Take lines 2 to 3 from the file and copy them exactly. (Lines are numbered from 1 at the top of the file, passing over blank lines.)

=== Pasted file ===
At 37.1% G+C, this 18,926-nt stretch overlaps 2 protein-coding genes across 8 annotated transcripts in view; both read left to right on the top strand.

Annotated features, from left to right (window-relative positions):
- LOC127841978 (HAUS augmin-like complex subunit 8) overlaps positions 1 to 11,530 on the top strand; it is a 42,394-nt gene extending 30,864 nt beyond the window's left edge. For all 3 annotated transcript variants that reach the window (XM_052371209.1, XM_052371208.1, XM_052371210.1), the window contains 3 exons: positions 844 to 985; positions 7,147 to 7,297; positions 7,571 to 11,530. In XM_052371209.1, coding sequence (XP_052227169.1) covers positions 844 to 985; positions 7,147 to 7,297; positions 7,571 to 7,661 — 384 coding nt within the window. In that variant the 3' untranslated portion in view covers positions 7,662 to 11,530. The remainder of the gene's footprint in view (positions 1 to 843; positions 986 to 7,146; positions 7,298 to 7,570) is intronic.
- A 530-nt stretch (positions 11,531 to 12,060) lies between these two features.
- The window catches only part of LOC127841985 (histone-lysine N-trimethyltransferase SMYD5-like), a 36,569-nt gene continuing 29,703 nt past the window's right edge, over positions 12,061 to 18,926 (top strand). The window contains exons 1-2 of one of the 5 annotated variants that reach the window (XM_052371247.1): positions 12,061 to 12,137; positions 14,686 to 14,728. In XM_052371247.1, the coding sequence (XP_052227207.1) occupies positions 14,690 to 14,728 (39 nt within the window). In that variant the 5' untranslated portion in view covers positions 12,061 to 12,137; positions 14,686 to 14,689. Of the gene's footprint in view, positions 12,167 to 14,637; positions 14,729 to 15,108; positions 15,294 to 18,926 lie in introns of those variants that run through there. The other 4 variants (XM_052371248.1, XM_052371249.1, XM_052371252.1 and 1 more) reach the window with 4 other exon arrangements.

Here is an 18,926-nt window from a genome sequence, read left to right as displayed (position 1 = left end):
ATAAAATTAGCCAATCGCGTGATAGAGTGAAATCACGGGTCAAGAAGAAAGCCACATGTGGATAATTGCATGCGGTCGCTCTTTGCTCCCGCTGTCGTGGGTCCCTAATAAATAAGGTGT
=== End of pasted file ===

Annotated features, from left to right (window-relative positions):
- LOC127841978 (HAUS augmin-like complex subunit 8) overlaps positions 1 to 11,530 on the top strand; it is a 42,394-nt gene extending 30,864 nt beyond the window's left edge. For all 3 annotated transcript variants that reach the window (XM_052371209.1, XM_052371208.1, XM_052371210.1), the window contains 3 exons: positions 844 to 985; positions 7,147 to 7,297; positions 7,571 to 11,530. In XM_052371209.1, coding sequence (XP_052227169.1) covers positions 844 to 985; positions 7,147 to 7,297; positions 7,571 to 7,661 — 384 coding nt within the window. In that variant the 3' untranslated portion in view covers positions 7,662 to 11,530. The remainder of the gene's footprint in view (positions 1 to 843; positions 986 to 7,146; positions 7,298 to 7,570) is intronic.